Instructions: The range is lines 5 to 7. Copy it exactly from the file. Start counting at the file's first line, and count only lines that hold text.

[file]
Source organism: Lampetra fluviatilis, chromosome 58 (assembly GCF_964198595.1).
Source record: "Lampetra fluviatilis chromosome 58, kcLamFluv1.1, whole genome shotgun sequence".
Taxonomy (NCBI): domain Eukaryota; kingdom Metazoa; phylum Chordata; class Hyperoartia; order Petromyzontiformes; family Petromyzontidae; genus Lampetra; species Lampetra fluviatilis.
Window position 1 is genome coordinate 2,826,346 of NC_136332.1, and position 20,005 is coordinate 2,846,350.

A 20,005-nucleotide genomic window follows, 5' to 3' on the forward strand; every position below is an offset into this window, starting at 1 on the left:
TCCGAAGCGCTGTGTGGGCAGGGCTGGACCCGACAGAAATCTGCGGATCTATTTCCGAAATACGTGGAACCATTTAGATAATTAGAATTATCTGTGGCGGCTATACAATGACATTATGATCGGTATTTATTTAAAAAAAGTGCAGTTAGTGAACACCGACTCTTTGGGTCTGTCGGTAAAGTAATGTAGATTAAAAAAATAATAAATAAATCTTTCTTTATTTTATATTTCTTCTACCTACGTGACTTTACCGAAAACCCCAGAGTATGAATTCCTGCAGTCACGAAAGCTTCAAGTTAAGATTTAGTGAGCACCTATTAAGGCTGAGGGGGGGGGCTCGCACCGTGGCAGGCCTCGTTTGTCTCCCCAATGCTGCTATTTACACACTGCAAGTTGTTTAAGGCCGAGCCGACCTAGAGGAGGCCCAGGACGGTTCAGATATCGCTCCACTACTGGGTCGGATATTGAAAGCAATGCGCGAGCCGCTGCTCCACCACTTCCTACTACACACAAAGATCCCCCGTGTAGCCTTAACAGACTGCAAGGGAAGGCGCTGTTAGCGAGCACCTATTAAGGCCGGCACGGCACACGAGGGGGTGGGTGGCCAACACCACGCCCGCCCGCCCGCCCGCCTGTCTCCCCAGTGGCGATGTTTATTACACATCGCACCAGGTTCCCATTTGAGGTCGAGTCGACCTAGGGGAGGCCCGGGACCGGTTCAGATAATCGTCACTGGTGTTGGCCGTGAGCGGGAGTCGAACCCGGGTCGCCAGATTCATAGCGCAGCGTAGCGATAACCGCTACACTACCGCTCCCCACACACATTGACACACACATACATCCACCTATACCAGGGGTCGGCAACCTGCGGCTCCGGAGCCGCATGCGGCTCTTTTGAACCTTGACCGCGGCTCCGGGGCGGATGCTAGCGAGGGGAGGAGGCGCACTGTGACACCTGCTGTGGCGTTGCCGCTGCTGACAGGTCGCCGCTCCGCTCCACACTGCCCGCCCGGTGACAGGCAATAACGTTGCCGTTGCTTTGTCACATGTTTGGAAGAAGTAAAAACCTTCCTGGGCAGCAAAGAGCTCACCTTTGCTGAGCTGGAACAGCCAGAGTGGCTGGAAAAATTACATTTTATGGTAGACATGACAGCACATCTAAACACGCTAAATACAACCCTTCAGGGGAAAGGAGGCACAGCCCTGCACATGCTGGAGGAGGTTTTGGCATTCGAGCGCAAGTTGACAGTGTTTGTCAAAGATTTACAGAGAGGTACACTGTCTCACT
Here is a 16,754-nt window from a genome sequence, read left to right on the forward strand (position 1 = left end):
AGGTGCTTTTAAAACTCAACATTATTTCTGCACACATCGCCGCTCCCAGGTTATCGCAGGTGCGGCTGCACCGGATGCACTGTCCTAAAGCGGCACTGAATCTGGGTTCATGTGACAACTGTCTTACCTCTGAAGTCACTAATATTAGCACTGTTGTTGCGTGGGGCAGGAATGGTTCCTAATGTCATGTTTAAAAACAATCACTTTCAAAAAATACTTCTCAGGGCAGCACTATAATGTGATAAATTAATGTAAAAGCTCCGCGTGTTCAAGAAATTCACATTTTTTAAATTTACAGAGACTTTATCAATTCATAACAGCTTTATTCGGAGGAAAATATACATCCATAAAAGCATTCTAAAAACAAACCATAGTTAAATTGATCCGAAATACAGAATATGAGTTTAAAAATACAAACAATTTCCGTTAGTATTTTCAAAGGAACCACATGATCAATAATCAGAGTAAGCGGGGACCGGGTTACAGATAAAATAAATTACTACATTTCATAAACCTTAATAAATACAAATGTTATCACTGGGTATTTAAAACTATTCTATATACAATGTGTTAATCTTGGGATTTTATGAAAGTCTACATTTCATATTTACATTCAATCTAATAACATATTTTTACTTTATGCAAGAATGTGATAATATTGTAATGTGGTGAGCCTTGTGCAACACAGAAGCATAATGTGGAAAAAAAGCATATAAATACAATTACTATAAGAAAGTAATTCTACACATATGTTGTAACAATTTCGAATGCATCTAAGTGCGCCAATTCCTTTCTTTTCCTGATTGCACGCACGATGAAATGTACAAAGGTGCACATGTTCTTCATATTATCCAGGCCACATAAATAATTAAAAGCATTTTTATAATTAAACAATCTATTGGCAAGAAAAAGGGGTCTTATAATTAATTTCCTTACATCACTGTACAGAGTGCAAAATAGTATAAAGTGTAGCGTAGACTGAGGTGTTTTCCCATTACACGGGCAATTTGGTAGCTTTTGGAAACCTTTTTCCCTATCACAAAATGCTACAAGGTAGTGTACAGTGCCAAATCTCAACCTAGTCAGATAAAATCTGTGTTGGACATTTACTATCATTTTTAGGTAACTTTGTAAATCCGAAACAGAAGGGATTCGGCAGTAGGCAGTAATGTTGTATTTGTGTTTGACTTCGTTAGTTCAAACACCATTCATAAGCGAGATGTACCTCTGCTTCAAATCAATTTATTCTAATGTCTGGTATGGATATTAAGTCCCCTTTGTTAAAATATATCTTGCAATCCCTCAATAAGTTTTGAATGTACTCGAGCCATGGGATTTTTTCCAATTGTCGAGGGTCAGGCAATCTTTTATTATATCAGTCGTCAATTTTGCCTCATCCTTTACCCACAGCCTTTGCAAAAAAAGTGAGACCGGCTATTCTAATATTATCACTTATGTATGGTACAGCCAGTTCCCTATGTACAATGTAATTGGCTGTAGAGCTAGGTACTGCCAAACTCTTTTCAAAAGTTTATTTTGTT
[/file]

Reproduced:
A 20,005-nucleotide genomic window follows, 5' to 3' on the forward strand; every position below is an offset into this window, starting at 1 on the left:
TCCGAAGCGCTGTGTGGGCAGGGCTGGACCCGACAGAAATCTGCGGATCTATTTCCGAAATACGTGGAACCATTTAGATAATTAGAATTATCTGTGGCGGCTATACAATGACATTATGATCGGTATTTATTTAAAAAAAGTGCAGTTAGTGAACACCGACTCTTTGGGTCTGTCGGTAAAGTAATGTAGATTAAAAAAATAATAAATAAATCTTTCTTTATTTTATATTTCTTCTACCTACGTGACTTTACCGAAAACCCCAGAGTATGAATTCCTGCAGTCACGAAAGCTTCAAGTTAAGATTTAGTGAGCACCTATTAAGGCTGAGGGGGGGGGCTCGCACCGTGGCAGGCCTCGTTTGTCTCCCCAATGCTGCTATTTACACACTGCAAGTTGTTTAAGGCCGAGCCGACCTAGAGGAGGCCCAGGACGGTTCAGATATCGCTCCACTACTGGGTCGGATATTGAAAGCAATGCGCGAGCCGCTGCTCCACCACTTCCTACTACACACAAAGATCCCCCGTGTAGCCTTAACAGACTGCAAGGGAAGGCGCTGTTAGCGAGCACCTATTAAGGCCGGCACGGCACACGAGGGGGTGGGTGGCCAACACCACGCCCGCCCGCCCGCCCGCCTGTCTCCCCAGTGGCGATGTTTATTACACATCGCACCAGGTTCCCATTTGAGGTCGAGTCGACCTAGGGGAGGCCCGGGACCGGTTCAGATAATCGTCACTGGTGTTGGCCGTGAGCGGGAGTCGAACCCGGGTCGCCAGATTCATAGCGCAGCGTAGCGATAACCGCTACACTACCGCTCCCCACACACATTGACACACACATACATCCACCTATACCAGGGGTCGGCAACCTGCGGCTCCGGAGCCGCATGCGGCTCTTTTGAACCTTGACCGCGGCTCCGGGGCGGATGCTAGCGAGGGGAGGAGGCGCACTGTGACACCTGCTGTGGCGTTGCCGCTGCTGACAGGTCGCCGCTCCGCTCCACACTGCCCGCCCGGTGACAGGCAATAACGTTGCCGTTGCTTTGTCACATGTTTGGAAGAAGTAAAAACCTTCCTGGGCAGCAAAGAGCTCACCTTTGCTGAGCTGGAACAGCCAGAGTGGCTGGAAAAATTACATTTTATGGTAGACATGACAGCACATCTAAACACGCTAAATACAACCCTTCAGGGGAAAGGAGGCACAGCCCTGCACATGCTGGAGGAGGTTTTGGCATTCGAGCGCAAGTTGACAGTGTTTGTCAAAGATTTACAGAGAGGTACACTGTCTCACT
Here is a 16,754-nt window from a genome sequence, read left to right on the forward strand (position 1 = left end):